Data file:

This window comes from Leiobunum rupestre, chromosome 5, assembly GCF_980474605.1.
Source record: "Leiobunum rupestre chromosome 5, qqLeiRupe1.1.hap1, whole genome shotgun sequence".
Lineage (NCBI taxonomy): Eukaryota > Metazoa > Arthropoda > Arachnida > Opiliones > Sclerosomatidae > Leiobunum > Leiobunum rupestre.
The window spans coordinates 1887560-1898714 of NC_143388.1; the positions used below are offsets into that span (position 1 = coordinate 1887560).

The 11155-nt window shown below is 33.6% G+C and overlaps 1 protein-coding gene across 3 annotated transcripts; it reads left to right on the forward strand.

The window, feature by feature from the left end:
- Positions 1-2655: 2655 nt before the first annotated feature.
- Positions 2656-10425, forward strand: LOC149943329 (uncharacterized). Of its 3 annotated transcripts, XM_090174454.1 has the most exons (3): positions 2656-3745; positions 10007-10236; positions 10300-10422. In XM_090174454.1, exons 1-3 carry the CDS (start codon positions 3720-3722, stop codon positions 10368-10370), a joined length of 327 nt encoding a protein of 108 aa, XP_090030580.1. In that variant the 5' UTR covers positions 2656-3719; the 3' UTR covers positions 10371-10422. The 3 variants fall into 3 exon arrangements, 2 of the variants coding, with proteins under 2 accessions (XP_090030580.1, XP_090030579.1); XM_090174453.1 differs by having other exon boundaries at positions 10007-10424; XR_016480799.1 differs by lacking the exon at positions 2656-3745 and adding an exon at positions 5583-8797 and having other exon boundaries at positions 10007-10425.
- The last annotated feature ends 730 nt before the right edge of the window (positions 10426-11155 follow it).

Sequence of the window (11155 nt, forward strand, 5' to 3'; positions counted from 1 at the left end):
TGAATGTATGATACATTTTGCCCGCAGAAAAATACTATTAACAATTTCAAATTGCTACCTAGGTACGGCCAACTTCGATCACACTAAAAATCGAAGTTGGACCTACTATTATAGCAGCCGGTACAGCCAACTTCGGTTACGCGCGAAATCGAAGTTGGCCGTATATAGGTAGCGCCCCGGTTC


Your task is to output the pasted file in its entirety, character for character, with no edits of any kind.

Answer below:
This window comes from Leiobunum rupestre, chromosome 5, assembly GCF_980474605.1.
Source record: "Leiobunum rupestre chromosome 5, qqLeiRupe1.1.hap1, whole genome shotgun sequence".
Lineage (NCBI taxonomy): Eukaryota > Metazoa > Arthropoda > Arachnida > Opiliones > Sclerosomatidae > Leiobunum > Leiobunum rupestre.
The window spans coordinates 1887560-1898714 of NC_143388.1; the positions used below are offsets into that span (position 1 = coordinate 1887560).

The 11155-nt window shown below is 33.6% G+C and overlaps 1 protein-coding gene across 3 annotated transcripts; it reads left to right on the forward strand.

The window, feature by feature from the left end:
- Positions 1-2655: 2655 nt before the first annotated feature.
- Positions 2656-10425, forward strand: LOC149943329 (uncharacterized). Of its 3 annotated transcripts, XM_090174454.1 has the most exons (3): positions 2656-3745; positions 10007-10236; positions 10300-10422. In XM_090174454.1, exons 1-3 carry the CDS (start codon positions 3720-3722, stop codon positions 10368-10370), a joined length of 327 nt encoding a protein of 108 aa, XP_090030580.1. In that variant the 5' UTR covers positions 2656-3719; the 3' UTR covers positions 10371-10422. The 3 variants fall into 3 exon arrangements, 2 of the variants coding, with proteins under 2 accessions (XP_090030580.1, XP_090030579.1); XM_090174453.1 differs by having other exon boundaries at positions 10007-10424; XR_016480799.1 differs by lacking the exon at positions 2656-3745 and adding an exon at positions 5583-8797 and having other exon boundaries at positions 10007-10425.
- The last annotated feature ends 730 nt before the right edge of the window (positions 10426-11155 follow it).

Sequence of the window (11155 nt, forward strand, 5' to 3'; positions counted from 1 at the left end):
TGAATGTATGATACATTTTGCCCGCAGAAAAATACTATTAACAATTTCAAATTGCTACCTAGGTACGGCCAACTTCGATCACACTAAAAATCGAAGTTGGACCTACTATTATAGCAGCCGGTACAGCCAACTTCGGTTACGCGCGAAATCGAAGTTGGCCGTATATAGGTAGCGCCCCGGTTC